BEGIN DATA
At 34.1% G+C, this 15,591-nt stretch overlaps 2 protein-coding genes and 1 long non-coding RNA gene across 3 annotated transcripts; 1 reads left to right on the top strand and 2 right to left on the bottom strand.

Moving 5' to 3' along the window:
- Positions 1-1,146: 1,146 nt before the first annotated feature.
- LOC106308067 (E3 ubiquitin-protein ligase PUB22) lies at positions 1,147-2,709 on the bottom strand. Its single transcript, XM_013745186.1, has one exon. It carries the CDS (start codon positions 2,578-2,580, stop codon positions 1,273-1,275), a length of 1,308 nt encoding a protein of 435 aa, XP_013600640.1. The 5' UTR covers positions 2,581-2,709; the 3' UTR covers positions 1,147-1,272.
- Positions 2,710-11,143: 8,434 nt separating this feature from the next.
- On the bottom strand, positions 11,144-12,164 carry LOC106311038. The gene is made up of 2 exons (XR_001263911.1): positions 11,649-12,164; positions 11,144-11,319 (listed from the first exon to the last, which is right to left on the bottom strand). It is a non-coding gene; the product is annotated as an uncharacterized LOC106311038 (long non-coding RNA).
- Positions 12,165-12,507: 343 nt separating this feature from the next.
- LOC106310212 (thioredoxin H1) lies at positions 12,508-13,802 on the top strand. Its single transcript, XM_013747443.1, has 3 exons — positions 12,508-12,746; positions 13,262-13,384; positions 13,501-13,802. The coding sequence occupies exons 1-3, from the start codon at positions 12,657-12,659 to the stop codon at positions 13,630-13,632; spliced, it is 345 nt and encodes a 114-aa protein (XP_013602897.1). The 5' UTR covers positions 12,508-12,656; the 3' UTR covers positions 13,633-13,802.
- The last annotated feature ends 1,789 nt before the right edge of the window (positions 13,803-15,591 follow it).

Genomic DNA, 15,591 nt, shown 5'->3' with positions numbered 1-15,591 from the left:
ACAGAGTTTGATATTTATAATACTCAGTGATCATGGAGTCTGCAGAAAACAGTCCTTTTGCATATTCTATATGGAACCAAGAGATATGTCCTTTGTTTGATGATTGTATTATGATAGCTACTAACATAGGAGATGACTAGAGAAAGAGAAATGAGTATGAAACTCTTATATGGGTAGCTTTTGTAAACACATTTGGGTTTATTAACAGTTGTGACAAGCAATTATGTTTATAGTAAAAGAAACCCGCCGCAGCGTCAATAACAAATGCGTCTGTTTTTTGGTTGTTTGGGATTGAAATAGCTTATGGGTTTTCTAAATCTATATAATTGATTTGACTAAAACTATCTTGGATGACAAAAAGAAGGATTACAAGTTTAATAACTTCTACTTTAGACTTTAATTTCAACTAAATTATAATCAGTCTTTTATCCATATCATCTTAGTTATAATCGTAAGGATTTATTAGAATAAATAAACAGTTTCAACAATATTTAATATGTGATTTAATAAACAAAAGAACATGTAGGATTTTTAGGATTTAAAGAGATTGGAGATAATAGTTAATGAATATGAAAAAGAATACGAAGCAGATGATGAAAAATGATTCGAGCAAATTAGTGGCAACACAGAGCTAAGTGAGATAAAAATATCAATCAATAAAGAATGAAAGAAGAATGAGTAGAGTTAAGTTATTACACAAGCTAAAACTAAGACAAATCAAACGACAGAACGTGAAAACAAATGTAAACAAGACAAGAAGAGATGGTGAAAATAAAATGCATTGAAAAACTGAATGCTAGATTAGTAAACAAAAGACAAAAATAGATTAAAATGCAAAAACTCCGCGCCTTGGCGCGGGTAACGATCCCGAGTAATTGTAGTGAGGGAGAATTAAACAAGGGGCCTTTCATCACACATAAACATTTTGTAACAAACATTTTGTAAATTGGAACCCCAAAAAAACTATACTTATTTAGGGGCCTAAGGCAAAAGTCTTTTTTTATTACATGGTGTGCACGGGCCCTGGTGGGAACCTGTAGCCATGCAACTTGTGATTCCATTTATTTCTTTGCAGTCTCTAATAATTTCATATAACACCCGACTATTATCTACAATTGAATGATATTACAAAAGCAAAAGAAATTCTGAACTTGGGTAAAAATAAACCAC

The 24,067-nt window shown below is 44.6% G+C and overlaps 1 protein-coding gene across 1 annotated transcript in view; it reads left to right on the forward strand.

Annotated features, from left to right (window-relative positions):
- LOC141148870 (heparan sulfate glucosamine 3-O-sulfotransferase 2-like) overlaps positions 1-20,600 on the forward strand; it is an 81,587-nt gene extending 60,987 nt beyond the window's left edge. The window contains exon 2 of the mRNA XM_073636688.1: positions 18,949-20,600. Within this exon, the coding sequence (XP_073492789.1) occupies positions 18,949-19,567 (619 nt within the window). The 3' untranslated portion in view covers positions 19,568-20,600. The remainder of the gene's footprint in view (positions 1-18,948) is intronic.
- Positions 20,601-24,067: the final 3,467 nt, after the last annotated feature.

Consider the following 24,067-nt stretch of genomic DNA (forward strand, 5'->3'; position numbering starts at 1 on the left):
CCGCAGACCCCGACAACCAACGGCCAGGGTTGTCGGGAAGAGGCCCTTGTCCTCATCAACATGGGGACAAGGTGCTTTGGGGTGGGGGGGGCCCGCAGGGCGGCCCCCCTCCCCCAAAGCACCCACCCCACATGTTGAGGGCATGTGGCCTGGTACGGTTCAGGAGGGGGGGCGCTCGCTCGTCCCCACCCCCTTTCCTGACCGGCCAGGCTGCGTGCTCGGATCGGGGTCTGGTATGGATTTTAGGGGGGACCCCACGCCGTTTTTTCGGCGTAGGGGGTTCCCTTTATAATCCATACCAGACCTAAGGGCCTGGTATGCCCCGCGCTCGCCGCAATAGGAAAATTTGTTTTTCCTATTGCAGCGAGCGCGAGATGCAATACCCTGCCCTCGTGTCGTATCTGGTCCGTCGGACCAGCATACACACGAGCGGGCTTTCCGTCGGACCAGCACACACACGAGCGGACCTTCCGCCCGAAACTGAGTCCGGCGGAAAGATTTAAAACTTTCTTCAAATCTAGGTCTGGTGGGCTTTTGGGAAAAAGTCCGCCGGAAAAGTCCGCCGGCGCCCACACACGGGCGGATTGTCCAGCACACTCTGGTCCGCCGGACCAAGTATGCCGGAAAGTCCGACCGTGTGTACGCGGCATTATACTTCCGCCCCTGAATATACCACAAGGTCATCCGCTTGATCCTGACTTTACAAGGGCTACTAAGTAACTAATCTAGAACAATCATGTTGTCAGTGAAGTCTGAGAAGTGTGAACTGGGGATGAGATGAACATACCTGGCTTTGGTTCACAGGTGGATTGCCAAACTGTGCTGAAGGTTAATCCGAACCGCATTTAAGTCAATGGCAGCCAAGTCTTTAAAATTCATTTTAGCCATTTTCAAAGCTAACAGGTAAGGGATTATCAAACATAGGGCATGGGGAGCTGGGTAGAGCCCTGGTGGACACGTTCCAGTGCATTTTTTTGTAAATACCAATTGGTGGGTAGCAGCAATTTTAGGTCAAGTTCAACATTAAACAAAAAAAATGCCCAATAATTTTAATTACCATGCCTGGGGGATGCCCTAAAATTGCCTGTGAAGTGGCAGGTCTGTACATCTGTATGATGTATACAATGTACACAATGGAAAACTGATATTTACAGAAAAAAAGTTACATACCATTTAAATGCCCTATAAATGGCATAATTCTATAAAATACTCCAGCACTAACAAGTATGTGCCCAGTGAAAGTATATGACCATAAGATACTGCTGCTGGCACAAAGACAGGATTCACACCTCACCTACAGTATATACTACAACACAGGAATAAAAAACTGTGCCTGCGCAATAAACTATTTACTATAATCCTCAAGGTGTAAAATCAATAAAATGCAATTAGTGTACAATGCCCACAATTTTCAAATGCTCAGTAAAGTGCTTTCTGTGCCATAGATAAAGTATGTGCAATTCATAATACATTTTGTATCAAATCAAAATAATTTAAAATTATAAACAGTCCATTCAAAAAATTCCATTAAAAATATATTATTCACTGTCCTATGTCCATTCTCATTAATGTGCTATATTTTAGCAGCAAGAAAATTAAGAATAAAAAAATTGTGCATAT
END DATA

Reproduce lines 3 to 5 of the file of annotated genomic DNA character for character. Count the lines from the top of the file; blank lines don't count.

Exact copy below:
- Positions 1-1,146: 1,146 nt before the first annotated feature.
- LOC106308067 (E3 ubiquitin-protein ligase PUB22) lies at positions 1,147-2,709 on the bottom strand. Its single transcript, XM_013745186.1, has one exon. It carries the CDS (start codon positions 2,578-2,580, stop codon positions 1,273-1,275), a length of 1,308 nt encoding a protein of 435 aa, XP_013600640.1. The 5' UTR covers positions 2,581-2,709; the 3' UTR covers positions 1,147-1,272.
- Positions 2,710-11,143: 8,434 nt separating this feature from the next.